Standards

CO Standards

  • Visual Arts
    • Invent and Discover to Create
    • Observe and Learn to Comprehend
    • Relate and Connect to Transfer
    • Envision and Critique to Reflect
  • Language Arts
    • Oral Expression and Listening
    • Research and Reasoning
    • Writing and Composition
    • Reading for All Purposes

21st Century Skills

  • Collaboration
  • Critical Thinking & Reasoning
  • Information Literacy
  • Invention
  • Self-Direction

About the Art

Soliloquy: Life's Fragile Fictions

Soliloquy: Life's Fragile Fictions

1997

Moyo Ogundipe

Who Made It?

Moyo Ogundipe was born in Nigeria in 1948, of Yoruba heritage, and lived there until the 1980s when he fled the country’s military dictatorship. He moved to Denver in 2002, where he lived for six years before recently returning to Nigeria. He spent part of his time in Colorado as an adjunct instructor of painting and drawing at the University of Colorado at Denver. Moyo graduated from the University of Ife in Nigeria with a B.A. in Fine Art and Education, and received his M.A. in Studio Art from the Maryland Institute College of Art. His work has been shown extensively in Nigeria and in U.S. museums including the Denver Art Museum, the Orlando Museum of Art, the Maryland Museum of African Art, and the New Museum of Contemporary Art in New York.

"It is futile to classify me as a Yoruba, African, or Nigerian artist,” says Ogundipe. “I am a human being. I am an artist who happens to express myself in the mode of painting. I paint the intense mystery and beauty of this world, the symphony of life, from the atomistic to the cosmic, the perfect orchestration of the universe—this is what artists do, whether European, American, or Asian. We try as human beings to express the deepest joys and sorrows, the feelings and the emotions of this harmony."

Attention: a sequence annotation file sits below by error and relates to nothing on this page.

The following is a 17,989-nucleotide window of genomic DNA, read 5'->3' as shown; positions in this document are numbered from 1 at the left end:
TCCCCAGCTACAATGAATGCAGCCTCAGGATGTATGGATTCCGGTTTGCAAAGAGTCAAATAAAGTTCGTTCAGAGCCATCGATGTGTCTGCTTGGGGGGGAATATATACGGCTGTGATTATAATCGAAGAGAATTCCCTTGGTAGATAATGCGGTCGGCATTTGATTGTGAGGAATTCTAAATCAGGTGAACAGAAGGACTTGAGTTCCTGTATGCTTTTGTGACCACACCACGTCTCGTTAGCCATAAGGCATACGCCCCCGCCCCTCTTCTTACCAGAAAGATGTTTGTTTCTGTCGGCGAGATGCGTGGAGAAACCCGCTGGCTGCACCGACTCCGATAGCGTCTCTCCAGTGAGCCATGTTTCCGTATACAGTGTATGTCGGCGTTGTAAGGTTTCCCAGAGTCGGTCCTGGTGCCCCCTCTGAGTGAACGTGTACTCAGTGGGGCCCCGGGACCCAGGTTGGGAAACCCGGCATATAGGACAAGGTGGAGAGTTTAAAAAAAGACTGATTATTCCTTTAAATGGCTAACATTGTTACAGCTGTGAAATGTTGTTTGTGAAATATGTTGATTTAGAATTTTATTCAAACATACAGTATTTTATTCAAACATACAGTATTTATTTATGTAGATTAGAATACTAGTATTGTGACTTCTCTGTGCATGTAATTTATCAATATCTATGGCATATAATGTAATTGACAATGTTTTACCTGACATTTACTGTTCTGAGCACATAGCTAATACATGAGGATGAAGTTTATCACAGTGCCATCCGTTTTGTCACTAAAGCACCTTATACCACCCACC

What Inspired It?

Ogundipe paints in the rich tradition of the Yoruba culture of Nigeria, but uses Western materials such as acrylic and oil. Because his father was a teacher, Moyo grew up living in Christian school compounds that were surrounded by African villages. Living in an environment with both Western and African influences, he gained what he calls a “hybrid experience.” He says, “I have tried to find a synthesis among my training, my exposure to the art of other people, and the diversified beauty of my own indigenous traditions. I am striving to produce an art that is a genuine reflection of me, as well as a universal statement.”

Details

Color
Color

"My colors are African, free, full, unrestrained, vibrant,” says Ogundipe. The explosion of color on the canvas is similar to the explosion of color that surrounds a masquerade; or the saturation of color found in the marketplaces—rural and urban landscapes of Ogundipe’s native Africa.

Pattern
Pattern

Ogundipe applies paint to the canvas, then carves into the paint [by etching] to create the textured pattern of the background. He finds inspiration in textile designs, Yoruba carving, and body paint (detail on right taken from the body of the woman). “I belong to a school that we cal onaism. Ona is a Yoruba word that means decoration or embellishment,” says Ogundipe.

Rhythm & Repetition
Rhythm & Repetition

“There is considerable improvisation,” says Ogundipe. “There is the element of jazz, of musicality. I repeat a lot of things to generate rhythm. At first I was worried that I repeated things so many times. That I should be more innovative. But then I discovered that there is a rhythm where there is repetition. Repetition is easy on the eye and draws you into the picture. It is predictable, yet it may also surprise you.”

Horse & Rider
Horse & Rider

The horse and rider are homage to Africa—they remind us of the iconography of Yoruba carving. Ogundipe pays tribute to the artists/carvers that have come before him by painting, not carving, this horse and rider.

Snake
Snake

Among the Yoruba, a snake can be symbolic of no beginning and no end. They are mysterious, in part because they live in the ground and have no legs.

Birds
Birds

“I try to use birds to create magical moments, they are not just mere decorations, birds have meaning, add some text to an overall narration of the image,” says Ogundipe. “Among the Yoruba, a bird is a symbol for freedom, for flying, for power, for majesty.”

Funding for lesson plans provided by a grant from the Morgridge Family Foundation. Additional funding provided by the William Randolph Hearst Endowment for Education Programs, and Xcel Energy Foundation. We thank our colleagues at the University of Denver Morgridge College of Education.